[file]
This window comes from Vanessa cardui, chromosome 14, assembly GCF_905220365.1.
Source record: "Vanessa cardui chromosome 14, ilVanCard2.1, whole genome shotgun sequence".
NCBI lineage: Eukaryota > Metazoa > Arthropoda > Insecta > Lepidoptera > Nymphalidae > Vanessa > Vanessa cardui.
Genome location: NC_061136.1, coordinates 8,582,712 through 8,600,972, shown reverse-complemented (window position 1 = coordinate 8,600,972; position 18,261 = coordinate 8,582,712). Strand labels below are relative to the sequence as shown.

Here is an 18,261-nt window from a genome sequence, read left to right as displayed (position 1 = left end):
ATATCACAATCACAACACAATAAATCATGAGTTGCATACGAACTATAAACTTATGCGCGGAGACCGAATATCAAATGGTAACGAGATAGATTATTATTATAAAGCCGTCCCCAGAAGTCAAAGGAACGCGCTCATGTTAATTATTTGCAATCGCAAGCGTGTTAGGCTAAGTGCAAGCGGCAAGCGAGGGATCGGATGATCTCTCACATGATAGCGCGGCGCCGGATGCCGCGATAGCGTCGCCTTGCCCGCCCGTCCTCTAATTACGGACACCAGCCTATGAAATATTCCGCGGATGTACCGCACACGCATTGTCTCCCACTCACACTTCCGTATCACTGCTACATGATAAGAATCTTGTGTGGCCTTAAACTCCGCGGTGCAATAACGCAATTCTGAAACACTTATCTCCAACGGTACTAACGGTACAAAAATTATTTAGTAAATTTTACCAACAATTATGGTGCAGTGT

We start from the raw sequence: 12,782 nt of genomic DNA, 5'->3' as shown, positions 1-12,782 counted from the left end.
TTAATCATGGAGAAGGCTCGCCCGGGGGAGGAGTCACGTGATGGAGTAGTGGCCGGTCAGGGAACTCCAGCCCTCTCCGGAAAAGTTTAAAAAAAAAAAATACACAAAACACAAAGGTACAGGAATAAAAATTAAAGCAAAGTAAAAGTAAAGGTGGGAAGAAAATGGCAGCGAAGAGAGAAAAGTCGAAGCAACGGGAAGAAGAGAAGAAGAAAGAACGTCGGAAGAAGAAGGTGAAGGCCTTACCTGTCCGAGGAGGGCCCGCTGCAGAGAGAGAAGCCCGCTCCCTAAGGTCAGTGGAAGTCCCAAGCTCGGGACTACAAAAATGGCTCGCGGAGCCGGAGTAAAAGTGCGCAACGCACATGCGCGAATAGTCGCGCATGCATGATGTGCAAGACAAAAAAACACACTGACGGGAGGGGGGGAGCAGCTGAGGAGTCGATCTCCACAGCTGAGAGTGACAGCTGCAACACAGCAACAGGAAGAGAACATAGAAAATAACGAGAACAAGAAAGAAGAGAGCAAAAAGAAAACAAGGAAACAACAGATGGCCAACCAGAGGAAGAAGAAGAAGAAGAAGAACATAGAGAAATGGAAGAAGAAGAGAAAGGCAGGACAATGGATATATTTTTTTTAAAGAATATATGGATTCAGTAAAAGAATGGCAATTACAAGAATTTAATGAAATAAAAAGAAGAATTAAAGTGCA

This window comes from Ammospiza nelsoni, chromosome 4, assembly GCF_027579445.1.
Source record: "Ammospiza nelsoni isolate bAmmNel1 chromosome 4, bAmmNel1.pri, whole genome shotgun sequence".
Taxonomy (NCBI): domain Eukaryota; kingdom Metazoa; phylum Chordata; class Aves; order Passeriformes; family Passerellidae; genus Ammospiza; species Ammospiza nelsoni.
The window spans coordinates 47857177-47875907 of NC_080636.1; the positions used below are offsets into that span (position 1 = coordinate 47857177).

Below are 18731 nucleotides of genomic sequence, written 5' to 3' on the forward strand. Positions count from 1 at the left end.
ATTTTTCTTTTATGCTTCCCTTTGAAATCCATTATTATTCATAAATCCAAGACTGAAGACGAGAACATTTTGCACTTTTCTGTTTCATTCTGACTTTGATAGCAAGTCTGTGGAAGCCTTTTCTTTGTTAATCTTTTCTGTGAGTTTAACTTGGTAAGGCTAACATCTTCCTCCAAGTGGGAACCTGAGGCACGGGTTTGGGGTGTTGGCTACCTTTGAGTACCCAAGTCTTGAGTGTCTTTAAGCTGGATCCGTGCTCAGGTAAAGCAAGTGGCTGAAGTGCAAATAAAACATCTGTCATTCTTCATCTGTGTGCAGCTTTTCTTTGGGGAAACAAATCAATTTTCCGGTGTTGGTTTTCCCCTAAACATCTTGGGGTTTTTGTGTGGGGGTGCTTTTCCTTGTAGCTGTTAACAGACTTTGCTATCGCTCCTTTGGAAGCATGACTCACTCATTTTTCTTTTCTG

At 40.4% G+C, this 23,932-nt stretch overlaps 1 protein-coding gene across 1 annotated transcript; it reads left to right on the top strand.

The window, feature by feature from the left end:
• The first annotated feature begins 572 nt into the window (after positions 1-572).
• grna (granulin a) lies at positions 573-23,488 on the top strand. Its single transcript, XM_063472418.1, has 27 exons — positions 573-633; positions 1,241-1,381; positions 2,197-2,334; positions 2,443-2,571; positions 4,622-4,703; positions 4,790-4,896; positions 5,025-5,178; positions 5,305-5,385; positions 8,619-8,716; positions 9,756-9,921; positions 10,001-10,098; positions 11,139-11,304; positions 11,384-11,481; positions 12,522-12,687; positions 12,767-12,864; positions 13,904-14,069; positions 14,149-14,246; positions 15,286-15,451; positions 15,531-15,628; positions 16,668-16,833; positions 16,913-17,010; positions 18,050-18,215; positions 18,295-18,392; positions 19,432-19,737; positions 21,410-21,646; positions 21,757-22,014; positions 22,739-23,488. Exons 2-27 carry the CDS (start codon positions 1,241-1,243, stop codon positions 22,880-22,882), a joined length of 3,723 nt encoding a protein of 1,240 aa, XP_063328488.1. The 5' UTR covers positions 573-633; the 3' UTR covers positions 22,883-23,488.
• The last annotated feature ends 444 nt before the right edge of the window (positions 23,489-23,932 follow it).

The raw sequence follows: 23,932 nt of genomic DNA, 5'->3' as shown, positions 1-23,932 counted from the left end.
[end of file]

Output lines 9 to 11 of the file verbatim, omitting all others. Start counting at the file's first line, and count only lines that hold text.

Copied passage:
This window comes from Ammospiza nelsoni, chromosome 4, assembly GCF_027579445.1.
Source record: "Ammospiza nelsoni isolate bAmmNel1 chromosome 4, bAmmNel1.pri, whole genome shotgun sequence".
Taxonomy (NCBI): domain Eukaryota; kingdom Metazoa; phylum Chordata; class Aves; order Passeriformes; family Passerellidae; genus Ammospiza; species Ammospiza nelsoni.